The income velocity of money-an inverse measure of the demand for money balances-is the ratio of the money value of income to the average money stock that the public (excluding banks) holds in a given period. Why the magnitude of that ratio has changed over time is the subject of Michael D. Bordo and Lars Jonung's classic study, originally published as The Long-Run Behavior of the Velocity of Circulation. Supported by statistical data, econometric estimation techniques, and meticulous historical analysis, this work describes, in an international setting, how slow-moving economic, social, and political forces interact with the decisions households and firms make about how much money to hold.
Annual time series of velocity for several countries from the late nineteenth century to the late twentieth century display a U-shaped pattern. Existing theories can explain each section of the velocity curve-the falling, flat, and rising parts-but the overall pattern is not consistent with any one theory. Here the authors put forth a comprehensive explanation for this behavior over time. Their theory is largely an extension of the approach of Knut Wicksell, the Swedish economist who stressed the role of substitution between monetary assets. This approach, which emphasizes institutional variables, is incorporated into the arguments for the traditional long-run money demand (velocity) function. Four types of empirical evidence strongly support the authors' theory: econometric studies of the long-run velocity function for several countries; a cross section study of approximately eighty countries in the postwar period; a case study of the Swedish monetization process in the fifty years before World War I; and an examination of the time series properties of velocity.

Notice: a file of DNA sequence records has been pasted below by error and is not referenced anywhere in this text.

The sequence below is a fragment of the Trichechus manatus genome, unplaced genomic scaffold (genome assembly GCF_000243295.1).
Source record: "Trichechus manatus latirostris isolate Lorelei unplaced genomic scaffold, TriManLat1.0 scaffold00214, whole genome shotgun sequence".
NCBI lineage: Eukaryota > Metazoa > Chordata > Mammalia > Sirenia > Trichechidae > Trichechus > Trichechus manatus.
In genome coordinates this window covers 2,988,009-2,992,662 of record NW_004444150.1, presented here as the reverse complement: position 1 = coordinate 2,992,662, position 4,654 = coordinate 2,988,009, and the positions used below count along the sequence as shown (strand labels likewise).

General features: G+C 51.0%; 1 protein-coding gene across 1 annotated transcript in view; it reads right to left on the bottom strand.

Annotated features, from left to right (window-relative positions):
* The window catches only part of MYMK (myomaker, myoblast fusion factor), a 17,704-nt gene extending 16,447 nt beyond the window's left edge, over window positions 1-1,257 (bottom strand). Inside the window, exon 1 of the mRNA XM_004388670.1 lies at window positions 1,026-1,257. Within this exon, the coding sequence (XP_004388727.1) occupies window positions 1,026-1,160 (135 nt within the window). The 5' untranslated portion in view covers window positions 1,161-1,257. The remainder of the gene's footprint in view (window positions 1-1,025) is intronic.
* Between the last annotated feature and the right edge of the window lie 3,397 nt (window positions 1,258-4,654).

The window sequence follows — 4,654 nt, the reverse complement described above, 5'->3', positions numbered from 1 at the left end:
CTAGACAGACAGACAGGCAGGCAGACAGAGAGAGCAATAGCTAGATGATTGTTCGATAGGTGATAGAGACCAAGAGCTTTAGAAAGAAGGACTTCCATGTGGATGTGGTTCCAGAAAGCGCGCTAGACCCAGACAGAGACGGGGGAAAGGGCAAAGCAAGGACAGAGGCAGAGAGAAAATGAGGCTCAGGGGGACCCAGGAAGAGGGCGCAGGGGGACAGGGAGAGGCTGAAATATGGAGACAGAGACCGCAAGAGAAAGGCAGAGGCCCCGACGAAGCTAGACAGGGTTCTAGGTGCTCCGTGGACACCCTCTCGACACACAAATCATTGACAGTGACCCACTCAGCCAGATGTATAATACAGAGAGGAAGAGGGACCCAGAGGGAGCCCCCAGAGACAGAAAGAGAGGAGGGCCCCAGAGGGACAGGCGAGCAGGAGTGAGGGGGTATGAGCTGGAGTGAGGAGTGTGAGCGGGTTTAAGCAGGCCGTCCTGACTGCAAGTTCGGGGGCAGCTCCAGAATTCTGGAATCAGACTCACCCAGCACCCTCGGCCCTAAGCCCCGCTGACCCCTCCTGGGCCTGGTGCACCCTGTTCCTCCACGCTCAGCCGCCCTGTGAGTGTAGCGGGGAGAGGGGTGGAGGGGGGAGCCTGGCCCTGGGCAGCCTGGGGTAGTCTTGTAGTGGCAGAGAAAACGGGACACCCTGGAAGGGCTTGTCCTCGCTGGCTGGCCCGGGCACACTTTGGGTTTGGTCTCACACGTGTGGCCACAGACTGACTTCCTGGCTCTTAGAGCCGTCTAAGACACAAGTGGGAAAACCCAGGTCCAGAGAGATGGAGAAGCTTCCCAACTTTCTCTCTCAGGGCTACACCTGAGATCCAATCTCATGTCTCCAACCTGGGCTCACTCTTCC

Demand for Money suggests that institutional factors, as opposed to real income, play a greater role in velocity than previously thought. And these institutional factors have a major impact on monetary policy. This is a book that will prove of great value to economists, monetary strategists, and policymakers.